Novedge Webinar #88 Q&A: Power Surfacing for SolidWorks with nPower

September 28, 2013 5 min read

Here are the answers to all the questions you asked during Novedge Webinar #88: Power Surfacing for SolidWorks with nPower that the nPower team could not answer during the live broadcast.

Q: Can I set a dimension to thicken?

A: In the current version, you cannot set a specific thickness dimension (this is a feature we are working on for future versions). You currently have to specify the thickness as a percentage of the average edge length.

Q: How do I manage parting lines for a molded part?

A: If what you mean is to start with a parting line (NURBS curve) and build from it, then you can refer to our documentation on surface replacement. The best way to manage those parting lines is to use the boundary definition functionality (as we demonstrated during the session) to make a surface boundary along the desired parting line.

Q: What does holding the "A" key do again?

A: It stands for add geometry, so the add key, when pressed, will add an extruded section while you are manipulating objects with the triad / manipulator (if you have a face selected). Or it will add an edge loop if an edge is selected.

Q: Could you show some curvature combs on the surface so we can see the quality of the surface?

A: We showed the zebra striping during the demo. Of course, you could also show the curvature combs (to display surface quality), but we just didn’t know where to quickly find the surface combs feature during the demo. The Power Surface bodies are class A surfaces, so they will have good surface continuity.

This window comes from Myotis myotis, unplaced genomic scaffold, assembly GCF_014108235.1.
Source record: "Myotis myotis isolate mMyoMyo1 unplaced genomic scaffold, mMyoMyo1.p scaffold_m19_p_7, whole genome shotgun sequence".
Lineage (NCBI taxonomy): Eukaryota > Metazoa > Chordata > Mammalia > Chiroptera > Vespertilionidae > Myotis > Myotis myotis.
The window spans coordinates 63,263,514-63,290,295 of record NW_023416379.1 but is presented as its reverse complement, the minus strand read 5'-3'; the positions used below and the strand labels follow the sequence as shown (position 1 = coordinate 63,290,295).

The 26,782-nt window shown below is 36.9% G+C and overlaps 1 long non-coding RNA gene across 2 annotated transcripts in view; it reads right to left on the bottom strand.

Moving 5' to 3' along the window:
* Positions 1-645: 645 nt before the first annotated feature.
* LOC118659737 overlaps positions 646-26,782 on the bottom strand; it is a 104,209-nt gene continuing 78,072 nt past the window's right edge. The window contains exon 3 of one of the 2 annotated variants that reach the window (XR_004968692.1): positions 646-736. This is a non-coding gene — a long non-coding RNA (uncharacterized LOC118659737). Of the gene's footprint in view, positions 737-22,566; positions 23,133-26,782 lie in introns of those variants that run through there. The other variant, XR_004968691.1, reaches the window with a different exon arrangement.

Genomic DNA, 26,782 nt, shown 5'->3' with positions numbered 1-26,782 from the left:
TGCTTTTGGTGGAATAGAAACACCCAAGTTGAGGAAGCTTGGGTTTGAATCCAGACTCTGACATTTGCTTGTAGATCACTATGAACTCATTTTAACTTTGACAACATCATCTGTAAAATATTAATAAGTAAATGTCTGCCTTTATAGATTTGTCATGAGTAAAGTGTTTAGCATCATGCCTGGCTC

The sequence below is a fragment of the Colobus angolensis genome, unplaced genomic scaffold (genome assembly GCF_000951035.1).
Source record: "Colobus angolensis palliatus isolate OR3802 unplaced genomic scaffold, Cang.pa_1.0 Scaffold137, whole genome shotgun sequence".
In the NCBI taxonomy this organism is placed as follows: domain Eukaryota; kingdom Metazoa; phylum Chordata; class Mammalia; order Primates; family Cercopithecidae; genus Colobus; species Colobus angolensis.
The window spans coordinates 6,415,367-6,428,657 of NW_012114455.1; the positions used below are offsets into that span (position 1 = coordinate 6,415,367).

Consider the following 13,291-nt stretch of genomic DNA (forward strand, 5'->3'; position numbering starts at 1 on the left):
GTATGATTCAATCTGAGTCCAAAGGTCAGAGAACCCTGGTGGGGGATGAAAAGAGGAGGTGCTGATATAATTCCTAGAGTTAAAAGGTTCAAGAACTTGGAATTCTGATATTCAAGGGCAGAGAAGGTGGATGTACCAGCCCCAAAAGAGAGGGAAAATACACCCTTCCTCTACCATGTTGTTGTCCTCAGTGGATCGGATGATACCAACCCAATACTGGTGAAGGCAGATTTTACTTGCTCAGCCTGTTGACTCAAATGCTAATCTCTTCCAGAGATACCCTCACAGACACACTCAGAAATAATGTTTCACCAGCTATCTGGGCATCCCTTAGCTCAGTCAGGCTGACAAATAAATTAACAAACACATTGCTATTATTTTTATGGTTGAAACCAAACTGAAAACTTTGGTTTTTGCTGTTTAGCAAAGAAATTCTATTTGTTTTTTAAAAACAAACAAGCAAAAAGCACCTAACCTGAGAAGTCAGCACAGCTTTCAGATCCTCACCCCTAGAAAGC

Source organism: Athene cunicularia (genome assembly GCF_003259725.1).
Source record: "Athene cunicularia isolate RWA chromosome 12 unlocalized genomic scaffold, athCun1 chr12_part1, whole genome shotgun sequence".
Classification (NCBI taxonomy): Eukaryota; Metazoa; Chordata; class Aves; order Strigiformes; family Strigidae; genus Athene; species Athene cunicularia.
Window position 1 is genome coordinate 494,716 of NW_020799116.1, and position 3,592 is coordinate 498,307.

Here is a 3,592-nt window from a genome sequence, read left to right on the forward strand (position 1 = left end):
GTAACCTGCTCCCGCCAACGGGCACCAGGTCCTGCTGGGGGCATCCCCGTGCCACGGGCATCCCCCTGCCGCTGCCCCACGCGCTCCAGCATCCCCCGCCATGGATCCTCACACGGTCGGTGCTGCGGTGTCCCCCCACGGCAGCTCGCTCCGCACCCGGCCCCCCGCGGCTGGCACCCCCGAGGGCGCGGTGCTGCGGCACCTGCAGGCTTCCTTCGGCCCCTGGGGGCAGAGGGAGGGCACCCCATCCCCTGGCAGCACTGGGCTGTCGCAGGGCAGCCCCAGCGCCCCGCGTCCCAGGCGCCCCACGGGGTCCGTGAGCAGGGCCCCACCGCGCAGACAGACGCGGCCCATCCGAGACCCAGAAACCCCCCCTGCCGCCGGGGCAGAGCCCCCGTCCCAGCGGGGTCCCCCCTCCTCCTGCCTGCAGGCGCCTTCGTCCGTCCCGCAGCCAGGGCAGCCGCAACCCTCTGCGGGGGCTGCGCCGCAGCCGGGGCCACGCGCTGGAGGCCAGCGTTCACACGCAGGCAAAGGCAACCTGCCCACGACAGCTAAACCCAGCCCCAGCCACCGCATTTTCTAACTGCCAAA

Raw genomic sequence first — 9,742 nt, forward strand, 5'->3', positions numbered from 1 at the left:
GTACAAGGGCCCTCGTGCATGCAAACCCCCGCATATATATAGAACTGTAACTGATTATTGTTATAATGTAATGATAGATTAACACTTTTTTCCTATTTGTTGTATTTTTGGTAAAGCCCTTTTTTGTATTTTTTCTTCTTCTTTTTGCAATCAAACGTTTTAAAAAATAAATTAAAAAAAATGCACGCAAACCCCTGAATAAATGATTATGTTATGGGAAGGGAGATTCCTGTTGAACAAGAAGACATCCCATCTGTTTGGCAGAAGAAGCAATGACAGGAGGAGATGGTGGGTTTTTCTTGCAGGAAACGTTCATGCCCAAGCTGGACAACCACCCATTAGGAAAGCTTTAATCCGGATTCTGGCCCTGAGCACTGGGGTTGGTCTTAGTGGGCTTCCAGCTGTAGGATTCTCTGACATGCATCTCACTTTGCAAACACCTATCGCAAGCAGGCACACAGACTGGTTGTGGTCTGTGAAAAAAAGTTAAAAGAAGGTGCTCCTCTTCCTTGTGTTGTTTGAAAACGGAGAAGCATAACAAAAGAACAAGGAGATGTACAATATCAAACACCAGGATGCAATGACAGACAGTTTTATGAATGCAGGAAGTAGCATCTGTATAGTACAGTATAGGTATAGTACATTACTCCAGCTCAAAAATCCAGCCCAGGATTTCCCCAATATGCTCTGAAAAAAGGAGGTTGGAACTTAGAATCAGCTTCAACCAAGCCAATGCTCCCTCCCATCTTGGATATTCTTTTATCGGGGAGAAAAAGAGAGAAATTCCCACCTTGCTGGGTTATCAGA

Q: Is the surface around the star points G3 continuous, or just G2?

A: We have a patent pending algorithm for dealing with the continuity at star points. It will be G2 continuous up to right near the star point. It will be G1 (or tangent) continuous right at the star point. Increasing the conversion quality will shrink down the area that is G1 continuous and maintain a greater area of G2 continuity.

Q: Any general thoughts/strategies about how to begin? From sketches, primitives, what shape primitives for what final shapes, etc.

A: How you begin depends on the type of object you are modeling, but also personal preference. If your object is generally shaped like one of the primitives (for instance, it is helpful to choose the torus shape if you are modeling a ring). If your object has a defined contour that you want to match, use a sketch (like we did for the spoon). Watch some of our video tutorials to see how we model different types of objects.

Q: What was the difference between weighting points on the handle and pulling the point on the spoon end?

A: Pulling the points on the spoon will maintain the surface continuity (it will stay rounded or curvature continuous). When you weight a point at 100% or an edge, that allows you to break the continuity and it becomes sharp. If you weight it using a partial weight (less than 100%) then you increase the curvature or roundness at that point. The higher the weight will give a small fillet like shape, and a larger value with give a more rounded fillet like shape.

Q: Do u have any reseller channel(s)?

A: Yes, we have resellers around the world (and the list continues to grow). As a Gold Partner product, Power Surfacing is getting visibility to the wide SolidWorks reseller community. We have a list of our resellers on the reseller page on our website.

Note of the Editor: Novedge is a NPower reseller. We are authorized to sell nPower products online worldwide and we offer a Best Price Guarantee. 

Q: How does this plug-in vary from T-Splines, 3Shaper, Z-Brush…?